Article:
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Limit New Records on a Layout


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Is it possible to limit the number of new records that are created on a layout before the complete layout MUST be cleared? I need only a maximum of 14 new records in rows on the layout and I have information listed in the header and footer that stays the same for all 14(maximum) records, however, I don't want the user to be able to create 15 records without having to generate a new document (requisition). Any ideas?

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Are these related records in a portal?

If so you can create the related records by script using something like

[pseudo code]

If Count[related record ID does not equal 14]

go to related table and create the new record

Else

Show custom dialog "Too many records"

Exit script

End if

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No, as of now I don't have them in a portal. I have the body of the layout shortened so that each time the use creates a new record, the group of fields will show just beneath the previous group, however, that is my delimma right now, I have no way to keep a user from creating more than 14 records on the layout. They could ultimately create an infinate number of records without having to start a new requisition number.

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The problem is not clear. If they do start a new requisition number - are they then allowed to create more records? If yes, then this has nothing to do with the layout, or the table of the layout.

I think you want to use a table of Requisitions, with a portal to a related RequisitionLines table. Then you can make the portal 14 rows high, and possibly use field validation to enforce the rule on the data level as well.

BTW, why cannot a requisition have more than 14 items?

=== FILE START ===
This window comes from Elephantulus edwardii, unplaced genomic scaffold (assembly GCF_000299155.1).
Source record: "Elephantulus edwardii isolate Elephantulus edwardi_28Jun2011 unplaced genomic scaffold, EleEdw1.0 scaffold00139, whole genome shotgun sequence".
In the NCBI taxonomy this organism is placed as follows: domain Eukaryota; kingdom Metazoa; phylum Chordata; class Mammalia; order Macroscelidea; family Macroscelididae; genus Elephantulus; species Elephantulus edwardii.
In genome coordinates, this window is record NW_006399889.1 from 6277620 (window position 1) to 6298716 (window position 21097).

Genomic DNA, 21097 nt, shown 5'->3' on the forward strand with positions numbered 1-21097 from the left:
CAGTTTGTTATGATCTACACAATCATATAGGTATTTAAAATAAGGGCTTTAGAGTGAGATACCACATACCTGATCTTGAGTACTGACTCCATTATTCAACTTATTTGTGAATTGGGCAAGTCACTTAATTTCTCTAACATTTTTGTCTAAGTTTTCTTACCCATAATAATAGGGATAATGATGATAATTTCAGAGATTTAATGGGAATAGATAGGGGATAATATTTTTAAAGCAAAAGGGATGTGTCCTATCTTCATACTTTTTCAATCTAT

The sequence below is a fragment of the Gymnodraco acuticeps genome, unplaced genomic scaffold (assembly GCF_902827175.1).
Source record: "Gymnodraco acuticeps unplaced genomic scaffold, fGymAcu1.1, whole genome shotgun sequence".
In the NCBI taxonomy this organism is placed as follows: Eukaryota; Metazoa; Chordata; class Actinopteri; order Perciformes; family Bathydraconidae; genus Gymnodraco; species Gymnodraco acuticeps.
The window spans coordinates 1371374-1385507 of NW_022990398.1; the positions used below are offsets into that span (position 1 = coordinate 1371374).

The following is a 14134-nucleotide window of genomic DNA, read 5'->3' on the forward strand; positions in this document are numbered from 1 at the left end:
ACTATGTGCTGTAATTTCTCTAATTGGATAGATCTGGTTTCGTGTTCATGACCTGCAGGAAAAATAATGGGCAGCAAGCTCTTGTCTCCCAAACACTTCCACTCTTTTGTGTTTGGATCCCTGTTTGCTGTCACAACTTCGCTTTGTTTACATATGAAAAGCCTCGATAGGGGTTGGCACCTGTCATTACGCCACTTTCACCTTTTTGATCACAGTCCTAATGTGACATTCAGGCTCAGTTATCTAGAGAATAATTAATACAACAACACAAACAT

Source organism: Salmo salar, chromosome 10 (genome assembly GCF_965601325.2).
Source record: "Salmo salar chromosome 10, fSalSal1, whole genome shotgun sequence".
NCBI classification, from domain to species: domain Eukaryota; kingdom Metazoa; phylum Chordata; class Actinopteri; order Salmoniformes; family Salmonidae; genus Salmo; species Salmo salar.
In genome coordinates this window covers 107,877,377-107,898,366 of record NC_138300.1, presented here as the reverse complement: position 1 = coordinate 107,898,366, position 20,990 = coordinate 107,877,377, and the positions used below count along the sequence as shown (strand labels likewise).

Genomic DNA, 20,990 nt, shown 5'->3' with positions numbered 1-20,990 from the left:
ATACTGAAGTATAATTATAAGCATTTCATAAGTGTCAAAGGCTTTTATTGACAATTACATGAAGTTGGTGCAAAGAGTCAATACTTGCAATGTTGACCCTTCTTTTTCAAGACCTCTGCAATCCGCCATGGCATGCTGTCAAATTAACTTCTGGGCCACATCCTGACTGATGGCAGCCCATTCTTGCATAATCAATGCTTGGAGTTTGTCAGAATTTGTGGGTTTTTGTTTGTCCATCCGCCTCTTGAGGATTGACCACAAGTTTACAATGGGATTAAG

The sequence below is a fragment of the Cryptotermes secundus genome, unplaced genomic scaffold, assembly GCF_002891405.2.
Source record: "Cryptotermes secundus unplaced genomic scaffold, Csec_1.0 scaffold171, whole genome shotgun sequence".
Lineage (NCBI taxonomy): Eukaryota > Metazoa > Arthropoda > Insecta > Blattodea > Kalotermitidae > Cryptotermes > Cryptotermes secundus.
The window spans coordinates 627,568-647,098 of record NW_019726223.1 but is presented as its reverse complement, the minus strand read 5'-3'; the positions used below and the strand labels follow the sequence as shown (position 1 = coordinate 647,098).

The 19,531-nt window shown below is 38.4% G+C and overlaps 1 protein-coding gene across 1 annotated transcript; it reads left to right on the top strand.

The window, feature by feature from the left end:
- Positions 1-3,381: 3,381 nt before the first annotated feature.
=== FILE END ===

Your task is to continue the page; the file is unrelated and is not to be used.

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Hopefully by answering your last question first, that will help. The reason that a requisition cannot have more than 14 records (or lines) is because the actual requisition is a pre-printed, pre-numbered (unique requisition number), three page, carbon copy form that comes to us in books of about 20 requisitions. After 14 lines of entry on one, the user has to start a new requisition, which in turn means they receive a new requisition number. So, the purpose here is to incorporate the existing forms with the database. Maybe that will also answer your first question also.

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I've attached an example of the requisition. The items in the header and footer will apply to all 14 records listed in the body. You will notice that there is actually room for 16 records on the form, however, I want to reserve the area where the last two records would normally go for comments specific to all of the records in the body.17697 - Point 8 Power - Main Switchboards.pdf

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the actual requisition is a pre-printed, pre-numbered (unique requisition number), three page, carbon copy form that comes to us in books

I'd be interested in seeing how these get fed through a printer. ;)

These should not be any consideration on the database design.

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It depends: if it's only a matter of printing 14 records to a page, then all that's needed is to design the printing layout (based on the Items table!) so.

If each group of 14 items needs a unique group number, then you would need another table for the groups and a script to assign a new number to each group of 14 new items. But I am not sure I understand the situation completely - esp. why a computerized database needs to be designed around an old paper form (which will surely go out of style in a short time?).

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